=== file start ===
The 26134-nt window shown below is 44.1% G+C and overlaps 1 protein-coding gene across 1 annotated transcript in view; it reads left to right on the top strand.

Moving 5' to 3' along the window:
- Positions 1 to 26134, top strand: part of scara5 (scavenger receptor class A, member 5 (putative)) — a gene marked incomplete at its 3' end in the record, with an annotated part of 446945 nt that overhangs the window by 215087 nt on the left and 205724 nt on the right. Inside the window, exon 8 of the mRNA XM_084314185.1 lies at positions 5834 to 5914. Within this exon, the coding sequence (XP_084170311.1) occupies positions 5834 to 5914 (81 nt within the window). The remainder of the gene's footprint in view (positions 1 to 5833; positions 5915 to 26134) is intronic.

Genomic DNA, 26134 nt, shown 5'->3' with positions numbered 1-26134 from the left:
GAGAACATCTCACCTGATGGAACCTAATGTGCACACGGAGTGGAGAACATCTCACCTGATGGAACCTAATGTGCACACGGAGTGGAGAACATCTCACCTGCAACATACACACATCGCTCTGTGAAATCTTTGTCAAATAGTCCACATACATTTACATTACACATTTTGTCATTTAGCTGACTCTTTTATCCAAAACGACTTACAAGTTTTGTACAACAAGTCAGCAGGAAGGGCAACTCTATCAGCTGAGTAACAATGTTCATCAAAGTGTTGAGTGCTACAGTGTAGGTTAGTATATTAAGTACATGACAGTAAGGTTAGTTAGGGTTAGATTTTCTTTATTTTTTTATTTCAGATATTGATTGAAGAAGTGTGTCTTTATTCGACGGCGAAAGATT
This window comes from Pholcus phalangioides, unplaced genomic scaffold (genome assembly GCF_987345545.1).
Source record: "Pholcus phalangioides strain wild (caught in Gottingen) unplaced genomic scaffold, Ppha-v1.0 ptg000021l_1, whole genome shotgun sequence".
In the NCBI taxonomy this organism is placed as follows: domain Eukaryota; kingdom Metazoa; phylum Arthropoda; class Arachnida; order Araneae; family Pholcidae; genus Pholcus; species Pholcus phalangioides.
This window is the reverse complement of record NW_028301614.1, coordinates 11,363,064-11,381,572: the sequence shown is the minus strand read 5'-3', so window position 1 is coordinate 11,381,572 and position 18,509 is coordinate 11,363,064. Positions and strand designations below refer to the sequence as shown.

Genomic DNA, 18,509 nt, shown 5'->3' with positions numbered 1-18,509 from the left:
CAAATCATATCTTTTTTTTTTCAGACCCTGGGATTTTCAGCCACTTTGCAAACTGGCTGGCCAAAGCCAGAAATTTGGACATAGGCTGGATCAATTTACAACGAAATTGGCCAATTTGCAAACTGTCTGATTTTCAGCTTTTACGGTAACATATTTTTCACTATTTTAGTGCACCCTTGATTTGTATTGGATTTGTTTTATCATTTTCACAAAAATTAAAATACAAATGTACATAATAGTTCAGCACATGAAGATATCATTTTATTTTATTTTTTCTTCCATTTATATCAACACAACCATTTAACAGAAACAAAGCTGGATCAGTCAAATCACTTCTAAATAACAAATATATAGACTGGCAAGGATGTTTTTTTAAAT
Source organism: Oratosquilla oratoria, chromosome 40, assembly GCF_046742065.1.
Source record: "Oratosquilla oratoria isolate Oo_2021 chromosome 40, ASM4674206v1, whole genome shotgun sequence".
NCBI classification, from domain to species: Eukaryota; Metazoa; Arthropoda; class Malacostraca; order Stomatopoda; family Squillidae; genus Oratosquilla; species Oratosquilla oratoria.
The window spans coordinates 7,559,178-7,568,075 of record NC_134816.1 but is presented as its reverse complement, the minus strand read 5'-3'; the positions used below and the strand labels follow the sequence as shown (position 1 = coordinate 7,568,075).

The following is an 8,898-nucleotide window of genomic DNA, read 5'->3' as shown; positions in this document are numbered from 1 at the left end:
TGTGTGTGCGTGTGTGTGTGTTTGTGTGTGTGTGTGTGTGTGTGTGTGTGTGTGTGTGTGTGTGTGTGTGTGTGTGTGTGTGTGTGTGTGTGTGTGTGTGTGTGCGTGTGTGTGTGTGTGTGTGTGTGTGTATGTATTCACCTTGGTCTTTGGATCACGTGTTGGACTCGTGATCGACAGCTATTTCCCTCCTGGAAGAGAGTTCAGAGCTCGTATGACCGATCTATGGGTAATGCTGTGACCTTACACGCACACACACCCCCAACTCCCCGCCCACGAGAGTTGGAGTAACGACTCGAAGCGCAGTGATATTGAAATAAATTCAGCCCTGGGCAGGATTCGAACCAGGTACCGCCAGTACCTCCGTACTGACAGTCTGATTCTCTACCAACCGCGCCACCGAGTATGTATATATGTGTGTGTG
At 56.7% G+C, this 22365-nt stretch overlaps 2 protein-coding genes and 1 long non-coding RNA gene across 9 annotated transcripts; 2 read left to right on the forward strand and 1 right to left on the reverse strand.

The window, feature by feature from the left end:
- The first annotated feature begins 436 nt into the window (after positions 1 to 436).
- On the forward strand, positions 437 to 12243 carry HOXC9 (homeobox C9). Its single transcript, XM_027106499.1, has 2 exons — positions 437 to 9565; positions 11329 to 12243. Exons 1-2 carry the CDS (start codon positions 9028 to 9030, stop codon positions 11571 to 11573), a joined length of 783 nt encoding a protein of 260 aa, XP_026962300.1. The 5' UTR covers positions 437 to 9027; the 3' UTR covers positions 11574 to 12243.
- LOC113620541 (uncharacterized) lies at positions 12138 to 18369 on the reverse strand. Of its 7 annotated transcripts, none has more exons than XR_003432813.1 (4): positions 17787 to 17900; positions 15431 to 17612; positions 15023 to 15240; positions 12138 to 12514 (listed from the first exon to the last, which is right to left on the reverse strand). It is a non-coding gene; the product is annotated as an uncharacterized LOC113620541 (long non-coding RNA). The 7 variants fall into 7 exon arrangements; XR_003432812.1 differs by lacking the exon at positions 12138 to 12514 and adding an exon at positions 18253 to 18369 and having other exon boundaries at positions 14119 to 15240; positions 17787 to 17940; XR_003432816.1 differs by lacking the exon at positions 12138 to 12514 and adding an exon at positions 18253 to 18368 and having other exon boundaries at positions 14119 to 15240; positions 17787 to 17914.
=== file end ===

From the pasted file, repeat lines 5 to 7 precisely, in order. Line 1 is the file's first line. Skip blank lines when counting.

GAGAACATCTCACCTGATGGAACCTAATGTGCACACGGAGTGGAGAACATCTCACCTGATGGAACCTAATGTGCACACGGAGTGGAGAACATCTCACCTGCAACATACACACATCGCTCTGTGAAATCTTTGTCAAATAGTCCACATACATTTACATTACACATTTTGTCATTTAGCTGACTCTTTTATCCAAAACGACTTACAAGTTTTGTACAACAAGTCAGCAGGAAGGGCAACTCTATCAGCTGAGTAACAATGTTCATCAAAGTGTTGAGTGCTACAGTGTAGGTTAGTATATTAAGTACATGACAGTAAGGTTAGTTAGGGTTAGATTTTCTTTATTTTTTTATTTCAGATATTGATTGAAGAAGTGTGTCTTTATTCGACGGCGAAAGATT
This window comes from Pholcus phalangioides, unplaced genomic scaffold (genome assembly GCF_987345545.1).
Source record: "Pholcus phalangioides strain wild (caught in Gottingen) unplaced genomic scaffold, Ppha-v1.0 ptg000021l_1, whole genome shotgun sequence".